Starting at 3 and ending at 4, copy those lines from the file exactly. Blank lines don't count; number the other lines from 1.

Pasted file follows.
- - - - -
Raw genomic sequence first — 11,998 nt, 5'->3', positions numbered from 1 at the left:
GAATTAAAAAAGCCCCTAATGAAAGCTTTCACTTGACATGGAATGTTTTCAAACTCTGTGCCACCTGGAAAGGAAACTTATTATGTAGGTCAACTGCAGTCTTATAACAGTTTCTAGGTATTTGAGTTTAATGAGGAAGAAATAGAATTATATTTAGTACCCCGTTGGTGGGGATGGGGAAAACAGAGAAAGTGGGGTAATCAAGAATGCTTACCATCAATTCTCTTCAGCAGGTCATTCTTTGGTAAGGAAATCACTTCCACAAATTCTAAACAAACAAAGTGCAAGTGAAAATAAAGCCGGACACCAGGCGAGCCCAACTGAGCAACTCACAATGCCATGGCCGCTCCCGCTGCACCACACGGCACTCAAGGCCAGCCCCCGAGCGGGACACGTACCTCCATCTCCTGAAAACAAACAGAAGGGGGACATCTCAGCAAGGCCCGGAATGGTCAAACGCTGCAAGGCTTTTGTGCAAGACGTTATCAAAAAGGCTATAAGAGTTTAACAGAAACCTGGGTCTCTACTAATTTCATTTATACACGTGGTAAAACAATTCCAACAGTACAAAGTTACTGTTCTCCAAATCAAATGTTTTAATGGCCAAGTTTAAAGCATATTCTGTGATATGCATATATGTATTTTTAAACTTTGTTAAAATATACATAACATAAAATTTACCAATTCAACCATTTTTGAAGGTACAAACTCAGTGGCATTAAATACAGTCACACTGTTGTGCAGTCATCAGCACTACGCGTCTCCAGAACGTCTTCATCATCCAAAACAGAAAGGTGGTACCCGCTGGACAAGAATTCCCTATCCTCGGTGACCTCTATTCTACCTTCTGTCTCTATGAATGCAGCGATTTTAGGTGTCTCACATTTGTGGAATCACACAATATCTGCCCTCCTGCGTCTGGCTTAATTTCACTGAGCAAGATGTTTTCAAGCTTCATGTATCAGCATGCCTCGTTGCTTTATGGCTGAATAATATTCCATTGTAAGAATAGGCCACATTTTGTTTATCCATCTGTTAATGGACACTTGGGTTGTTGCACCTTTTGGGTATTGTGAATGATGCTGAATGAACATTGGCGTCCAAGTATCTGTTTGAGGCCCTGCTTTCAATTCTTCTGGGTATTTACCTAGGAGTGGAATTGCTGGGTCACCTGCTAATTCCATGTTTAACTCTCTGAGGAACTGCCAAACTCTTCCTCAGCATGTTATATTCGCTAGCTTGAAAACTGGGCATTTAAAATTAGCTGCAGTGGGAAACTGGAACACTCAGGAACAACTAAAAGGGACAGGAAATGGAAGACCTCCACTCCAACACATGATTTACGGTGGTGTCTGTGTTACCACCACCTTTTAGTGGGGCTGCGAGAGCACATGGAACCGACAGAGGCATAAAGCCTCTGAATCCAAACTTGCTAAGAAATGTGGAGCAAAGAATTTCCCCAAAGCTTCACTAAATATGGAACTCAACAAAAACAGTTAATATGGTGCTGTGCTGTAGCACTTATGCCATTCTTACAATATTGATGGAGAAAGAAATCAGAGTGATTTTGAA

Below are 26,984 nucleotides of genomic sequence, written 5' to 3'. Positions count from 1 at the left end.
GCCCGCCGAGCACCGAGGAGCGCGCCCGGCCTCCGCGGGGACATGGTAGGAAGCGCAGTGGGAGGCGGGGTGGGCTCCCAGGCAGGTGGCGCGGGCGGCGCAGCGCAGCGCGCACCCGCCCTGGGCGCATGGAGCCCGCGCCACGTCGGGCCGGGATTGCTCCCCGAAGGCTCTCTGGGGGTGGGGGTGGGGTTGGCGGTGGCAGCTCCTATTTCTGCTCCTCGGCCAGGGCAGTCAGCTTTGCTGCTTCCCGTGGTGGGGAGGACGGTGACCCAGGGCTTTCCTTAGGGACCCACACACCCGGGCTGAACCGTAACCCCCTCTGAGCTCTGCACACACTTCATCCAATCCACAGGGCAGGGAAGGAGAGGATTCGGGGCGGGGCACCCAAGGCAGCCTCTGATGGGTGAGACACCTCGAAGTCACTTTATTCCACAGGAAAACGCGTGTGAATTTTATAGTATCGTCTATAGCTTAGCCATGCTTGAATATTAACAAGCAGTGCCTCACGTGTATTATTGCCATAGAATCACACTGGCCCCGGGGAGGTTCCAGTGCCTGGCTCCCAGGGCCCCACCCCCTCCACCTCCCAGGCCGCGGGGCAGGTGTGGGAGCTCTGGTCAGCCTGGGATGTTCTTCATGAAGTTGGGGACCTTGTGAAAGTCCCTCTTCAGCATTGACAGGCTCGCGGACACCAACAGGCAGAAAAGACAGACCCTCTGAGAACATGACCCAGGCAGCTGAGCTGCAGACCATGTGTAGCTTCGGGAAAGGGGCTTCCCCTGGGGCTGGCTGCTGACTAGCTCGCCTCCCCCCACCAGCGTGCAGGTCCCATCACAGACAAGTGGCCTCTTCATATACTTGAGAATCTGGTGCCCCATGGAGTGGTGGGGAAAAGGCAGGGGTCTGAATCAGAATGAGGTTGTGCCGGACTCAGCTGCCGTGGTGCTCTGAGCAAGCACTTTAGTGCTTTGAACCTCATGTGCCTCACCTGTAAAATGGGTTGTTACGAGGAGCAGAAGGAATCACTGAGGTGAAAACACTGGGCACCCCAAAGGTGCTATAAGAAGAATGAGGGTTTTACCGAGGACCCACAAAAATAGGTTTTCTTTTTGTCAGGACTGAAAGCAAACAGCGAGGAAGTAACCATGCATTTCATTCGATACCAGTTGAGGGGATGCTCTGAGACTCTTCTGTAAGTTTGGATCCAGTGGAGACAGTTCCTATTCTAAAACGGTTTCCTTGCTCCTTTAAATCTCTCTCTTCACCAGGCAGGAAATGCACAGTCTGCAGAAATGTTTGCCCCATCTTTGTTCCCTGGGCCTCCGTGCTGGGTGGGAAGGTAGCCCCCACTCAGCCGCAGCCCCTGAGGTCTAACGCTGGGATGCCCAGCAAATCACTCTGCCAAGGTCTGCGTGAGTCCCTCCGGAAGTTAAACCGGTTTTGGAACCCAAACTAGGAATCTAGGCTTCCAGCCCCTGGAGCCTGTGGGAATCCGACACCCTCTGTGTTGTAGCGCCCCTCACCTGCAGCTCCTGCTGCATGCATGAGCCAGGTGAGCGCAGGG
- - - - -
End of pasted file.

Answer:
Below are 26,984 nucleotides of genomic sequence, written 5' to 3'. Positions count from 1 at the left end.
GCCCGCCGAGCACCGAGGAGCGCGCCCGGCCTCCGCGGGGACATGGTAGGAAGCGCAGTGGGAGGCGGGGTGGGCTCCCAGGCAGGTGGCGCGGGCGGCGCAGCGCAGCGCGCACCCGCCCTGGGCGCATGGAGCCCGCGCCACGTCGGGCCGGGATTGCTCCCCGAAGGCTCTCTGGGGGTGGGGGTGGGGTTGGCGGTGGCAGCTCCTATTTCTGCTCCTCGGCCAGGGCAGTCAGCTTTGCTGCTTCCCGTGGTGGGGAGGACGGTGACCCAGGGCTTTCCTTAGGGACCCACACACCCGGGCTGAACCGTAACCCCCTCTGAGCTCTGCACACACTTCATCCAATCCACAGGGCAGGGAAGGAGAGGATTCGGGGCGGGGCACCCAAGGCAGCCTCTGATGGGTGAGACACCTCGAAGTCACTTTATTCCACAGGAAAACGCGTGTGAATTTTATAGTATCGTCTATAGCTTAGCCATGCTTGAATATTAACAAGCAGTGCCTCACGTGTATTATTGCCATAGAATCACACTGGCCCCGGGGAGGTTCCAGTGCCTGGCTCCCAGGGCCCCACCCCCTCCACCTCCCAGGCCGCGGGGCAGGTGTGGGAGCTCTGGTCAGCCTGGGATGTTCTTCATGAAGTTGGGGACCTTGTGAAAGTCCCTCTTCAGCATTGACAGGCTCGCGGACACCAACAGGCAGAAAAGACAGACCCTCTGAGAACATGACCCAGGCAGCTGAGCTGCAGACCATGTGTAGCTTCGGGAAAGGGGCTTCCCCTGGGGCTGGCTGCTGACTAGCTCGCCTCCCCCCACCAGCGTGCAGGTCCCATCACAGACAAGTGGCCTCTTCATATACTTGAGAATCTGGTGCCCCATGGAGTGGTGGGGAAAAGGCAGGGGTCTGAATCAGAATGAGGTTGTGCCGGACTCAGCTGCCGTGGTGCTCTGAGCAAGCACTTTAGTGCTTTGAACCTCATGTGCCTCACCTGTAAAATGGGTTGTTACGAGGAGCAGAAGGAATCACTGAGGTGAAAACACTGGGCACCCCAAAGGTGCTATAAGAAGAATGAGGGTTTTACCGAGGACCCACAAAAATAGGTTTTCTTTTTGTCAGGACTGAAAGCAAACAGCGAGGAAGTAACCATGCATTTCATTCGATACCAGTTGAGGGGATGCTCTGAGACTCTTCTGTAAGTTTGGATCCAGTGGAGACAGTTCCTATTCTAAAACGGTTTCCTTGCTCCTTTAAATCTCTCTCTTCACCAGGCAGGAAATGCACAGTCTGCAGAAATGTTTGCCCCATCTTTGTTCCCTGGGCCTCCGTGCTGGGTGGGAAGGTAGCCCCCACTCAGCCGCAGCCCCTGAGGTCTAACGCTGGGATGCCCAGCAAATCACTCTGCCAAGGTCTGCGTGAGTCCCTCCGGAAGTTAAACCGGTTTTGGAACCCAAACTAGGAATCTAGGCTTCCAGCCCCTGGAGCCTGTGGGAATCCGACACCCTCTGTGTTGTAGCGCCCCTCACCTGCAGCTCCTGCTGCATGCATGAGCCAGGTGAGCGCAGGG